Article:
There will be some insurers who may continue to provide cover on an ‘each and every claim’ basis, but that would tend to be under an ‘off the shelf’ policy wording that would not provide sufficient protection in other areas, such as for liability assumed under contract. There are clear concerns around the long-term viability of such products too.  It is our view that policies which continue to offer this cover ought to be viewed with caution and some concern as to their likely availability in the medium term.

In assessing the Scheme position on cover for fire safety risks, we need therefore to do so in the context of the conditions that prevail within the PI Insurance market generally. Our Scheme is not immune from what is happening in the wider market and the difficulty we have faced in resisting insurers efforts to introduce some restriction is that without conceding some ground we are all but certain to lose their support altogether.  It is not a hyperbole to suggest that without some sort of action in this area, our Scheme for construction consultants would not have renewed.

Of course, our Schemes are more than just about measuring the extent to which we can insure fire safety. That is a critical factor and something bordering on a ‘public good’ given the support it gives to those remediating dangerous buildings. But any effective PI policy is about more than the cover afforded for fire safety.  It is a question of trying to achieve the right balance between a number of factors, including:

  • The ability of the insurer to pay claims and their longer-term commitment to this class of business.
  • The breadth of cover afforded under the policy wording for everything else.
  • The premium charged.
  • The cover provided for fire safety risks and how that stacks up when measured against perceived or actual exposures of any individual client.
  • For us, there is the additional factor of the insurer’s willingness to sign up to our unique service proposition, that has proven to reliably support our clients for 70 years.

With this holistic view in mind, we need to turn to what the future looks like in this area.  From 1st November, the position on our Scheme facilities will change and the cover generally available as follows:

– Most clients’ covers will be restricted to provide a single aggregate, costs inclusive limit of indemnity in respect of ‘Fire Safety Notifications’. This means that any losses or costs directly or indirectly relating to:

  • the combustibility or fire performance of cladding or roofing systems;
  • any internal fire protection systems; and
  • any aspect of the fire safety or fire performance of a building or structure will benefit from a single aggregate limit of indemnity only with the uninsured excess applying to costs.

– For those clients who have inner limits of indemnity, special excess provisions or outright exclusions, those will remain, but any ‘bespoke’ wording will generally be no wider than that outlined above.

This represents a significant but necessary shift in approach to deliver a policy specification which most of our insurance partners can support, whilst providing clients with cover that matches or exceeds what is generally available in the market.  In delivering this, we are sorry to have lost several of our insurance partners because of their inability to support this refined extent of cover, but we certainly don’t apologise for securing cover that allows our clients to be able to continue to work in these areas. The test for us is whether the approach being adopted by insurers is reasonable and proportionate. One which enables insurers to protect their position to some degree across their business, whilst still providing significant protection in this area and preserving the other crucial aspects of cover.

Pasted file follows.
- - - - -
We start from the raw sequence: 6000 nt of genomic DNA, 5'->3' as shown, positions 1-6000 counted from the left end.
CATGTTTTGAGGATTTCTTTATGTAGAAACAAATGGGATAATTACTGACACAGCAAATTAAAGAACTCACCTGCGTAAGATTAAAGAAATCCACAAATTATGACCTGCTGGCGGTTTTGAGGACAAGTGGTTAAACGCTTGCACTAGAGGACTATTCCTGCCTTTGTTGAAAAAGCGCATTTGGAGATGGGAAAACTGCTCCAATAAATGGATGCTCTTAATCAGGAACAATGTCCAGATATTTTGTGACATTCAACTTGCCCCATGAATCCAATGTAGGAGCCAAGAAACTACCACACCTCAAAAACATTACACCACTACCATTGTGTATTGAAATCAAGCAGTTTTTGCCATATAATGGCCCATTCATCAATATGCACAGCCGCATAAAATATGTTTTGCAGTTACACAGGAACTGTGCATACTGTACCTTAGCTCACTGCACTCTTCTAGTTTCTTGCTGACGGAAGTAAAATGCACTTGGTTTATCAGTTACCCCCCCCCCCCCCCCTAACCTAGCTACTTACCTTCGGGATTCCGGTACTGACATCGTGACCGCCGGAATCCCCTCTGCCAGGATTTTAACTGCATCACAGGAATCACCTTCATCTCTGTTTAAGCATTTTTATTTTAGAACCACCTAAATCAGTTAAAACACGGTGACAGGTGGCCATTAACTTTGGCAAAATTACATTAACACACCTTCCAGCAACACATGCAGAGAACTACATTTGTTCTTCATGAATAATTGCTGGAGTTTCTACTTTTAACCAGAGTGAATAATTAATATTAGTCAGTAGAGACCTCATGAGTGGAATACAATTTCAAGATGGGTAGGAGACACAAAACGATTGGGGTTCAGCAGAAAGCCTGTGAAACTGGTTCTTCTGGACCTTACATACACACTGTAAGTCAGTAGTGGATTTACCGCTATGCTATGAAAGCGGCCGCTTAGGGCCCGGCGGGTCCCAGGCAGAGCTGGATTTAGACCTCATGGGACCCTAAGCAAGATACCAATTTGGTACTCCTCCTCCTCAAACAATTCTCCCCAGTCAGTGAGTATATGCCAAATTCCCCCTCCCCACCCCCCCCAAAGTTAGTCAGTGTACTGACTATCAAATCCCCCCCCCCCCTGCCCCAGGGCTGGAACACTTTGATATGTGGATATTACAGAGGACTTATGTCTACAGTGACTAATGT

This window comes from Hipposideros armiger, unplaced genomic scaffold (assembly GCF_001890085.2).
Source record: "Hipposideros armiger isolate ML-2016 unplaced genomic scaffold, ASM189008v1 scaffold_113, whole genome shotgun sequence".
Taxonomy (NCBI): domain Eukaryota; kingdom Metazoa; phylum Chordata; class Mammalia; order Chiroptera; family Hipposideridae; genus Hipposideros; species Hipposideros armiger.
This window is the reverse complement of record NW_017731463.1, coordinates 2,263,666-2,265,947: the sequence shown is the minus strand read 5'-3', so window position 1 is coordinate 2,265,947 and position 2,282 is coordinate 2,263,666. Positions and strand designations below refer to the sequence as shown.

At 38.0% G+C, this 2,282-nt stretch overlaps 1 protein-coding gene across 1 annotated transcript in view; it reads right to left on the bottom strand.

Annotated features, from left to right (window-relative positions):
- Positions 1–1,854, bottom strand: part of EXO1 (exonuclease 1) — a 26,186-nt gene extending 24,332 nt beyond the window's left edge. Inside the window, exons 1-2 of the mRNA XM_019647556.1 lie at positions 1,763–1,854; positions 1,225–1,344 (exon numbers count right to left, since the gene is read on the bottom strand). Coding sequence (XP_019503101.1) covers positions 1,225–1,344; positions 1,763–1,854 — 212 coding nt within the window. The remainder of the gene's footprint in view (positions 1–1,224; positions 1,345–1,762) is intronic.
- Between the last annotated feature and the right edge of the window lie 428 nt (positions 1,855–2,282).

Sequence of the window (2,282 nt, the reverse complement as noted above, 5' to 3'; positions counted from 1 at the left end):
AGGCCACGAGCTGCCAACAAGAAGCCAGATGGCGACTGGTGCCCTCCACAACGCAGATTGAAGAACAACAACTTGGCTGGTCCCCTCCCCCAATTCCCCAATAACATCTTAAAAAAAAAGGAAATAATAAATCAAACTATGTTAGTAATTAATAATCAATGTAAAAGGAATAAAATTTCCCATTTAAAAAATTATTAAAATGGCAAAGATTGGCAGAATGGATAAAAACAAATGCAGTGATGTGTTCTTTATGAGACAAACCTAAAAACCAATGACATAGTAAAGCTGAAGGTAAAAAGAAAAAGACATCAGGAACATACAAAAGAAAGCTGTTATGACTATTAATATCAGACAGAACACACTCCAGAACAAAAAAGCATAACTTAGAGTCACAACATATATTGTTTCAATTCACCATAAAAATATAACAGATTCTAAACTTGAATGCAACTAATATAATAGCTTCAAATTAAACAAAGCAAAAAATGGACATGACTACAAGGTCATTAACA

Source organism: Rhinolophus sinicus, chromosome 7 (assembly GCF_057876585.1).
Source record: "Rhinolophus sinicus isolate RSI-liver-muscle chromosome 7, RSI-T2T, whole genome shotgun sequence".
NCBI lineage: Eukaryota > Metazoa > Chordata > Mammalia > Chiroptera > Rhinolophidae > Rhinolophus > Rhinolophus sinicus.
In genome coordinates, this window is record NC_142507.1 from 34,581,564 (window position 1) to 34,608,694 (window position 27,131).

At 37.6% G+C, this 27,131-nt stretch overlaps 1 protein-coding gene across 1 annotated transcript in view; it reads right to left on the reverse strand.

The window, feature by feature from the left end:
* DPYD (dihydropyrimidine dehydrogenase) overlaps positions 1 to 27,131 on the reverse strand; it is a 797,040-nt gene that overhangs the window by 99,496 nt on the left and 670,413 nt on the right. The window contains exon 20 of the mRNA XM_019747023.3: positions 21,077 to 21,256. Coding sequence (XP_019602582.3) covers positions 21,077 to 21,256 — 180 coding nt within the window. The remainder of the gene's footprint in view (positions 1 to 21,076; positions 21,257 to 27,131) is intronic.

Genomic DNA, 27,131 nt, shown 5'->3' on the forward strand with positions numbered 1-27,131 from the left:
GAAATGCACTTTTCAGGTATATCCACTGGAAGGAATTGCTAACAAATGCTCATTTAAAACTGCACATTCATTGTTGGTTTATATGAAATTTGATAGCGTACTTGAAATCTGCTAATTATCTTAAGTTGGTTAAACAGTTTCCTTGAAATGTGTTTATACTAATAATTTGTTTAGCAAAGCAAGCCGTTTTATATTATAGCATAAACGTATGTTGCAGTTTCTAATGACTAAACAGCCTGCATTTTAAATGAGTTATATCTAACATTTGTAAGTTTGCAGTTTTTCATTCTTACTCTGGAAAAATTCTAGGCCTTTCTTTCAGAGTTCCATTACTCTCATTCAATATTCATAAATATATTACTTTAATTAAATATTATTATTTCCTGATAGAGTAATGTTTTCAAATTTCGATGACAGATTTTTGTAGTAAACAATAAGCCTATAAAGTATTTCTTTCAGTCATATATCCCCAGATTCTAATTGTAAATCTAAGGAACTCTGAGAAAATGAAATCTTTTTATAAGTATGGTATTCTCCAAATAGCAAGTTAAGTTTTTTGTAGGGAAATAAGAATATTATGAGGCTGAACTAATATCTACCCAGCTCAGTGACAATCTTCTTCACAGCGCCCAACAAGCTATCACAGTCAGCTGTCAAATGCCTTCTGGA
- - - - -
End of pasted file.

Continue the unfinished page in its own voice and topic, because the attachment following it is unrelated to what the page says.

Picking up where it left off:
The cover we provide in every other respect is largely unchanged from previous years – indeed there are several minor improvements to it –  and the fact that we can continue to deliver a wide ‘legal liability’ policy with few exclusions of contractual liability is testament to everyone involved in the process.

We wrote at some length in August about the problems with the EWS1 process and warned of the significant changes in the market and PI insurers dim view of the liabilities it imposes.  Our advice was that given the high degree of uncertainty regarding the market’s reaction, clients should not sign the form under any circumstances.  For those of you who missed that publication, we would urge you to read it here.

The intervening months have done nothing to change insurers’ views on the dangers they see in the risks that might be inadvertently assumed by their clients and ultimately themselves.  There is a general market-wide shift towards excluding all liability attached to the EWS1 form or similar forms.

The fact that insurers have taken this action in respect of a single form speaks volumes. We do not believe that there has ever been a market move to exclude a specific document from PI cover in the hundred or so years that construction PI has existed as a class of business.


  • In respect of any EWS1 form signed after the 1st December 2020, our Scheme policies will exclude insurer’s liability for all claims arising from the completion of EWS1 (or any revision to it) unless this has been specifically agreed with insurers.
  • In respect of any EWS1 form (whenever it was signed), our Scheme policies will exclude any liability arising under EWS1 (or any revision) that imposes a greater or longer lasting benefit than the standard form published by the Building Societies Association, RICS and UK Finance.

We believe there are ways in which certification can be made whilst maintaining insurer support and have made representations to various regulatory and Government parties as to how that might be done. Sadly, this is still an area which is ripe for clarification and we continue to work to arrive at a position which allows critical fire safety work to be undertaken, whilst preserving the insurance market’s support for the potential liabilities that flow from that work.  Failing that, there are more radical options and we continue to advise as to the shape and structure of those potential external solutions.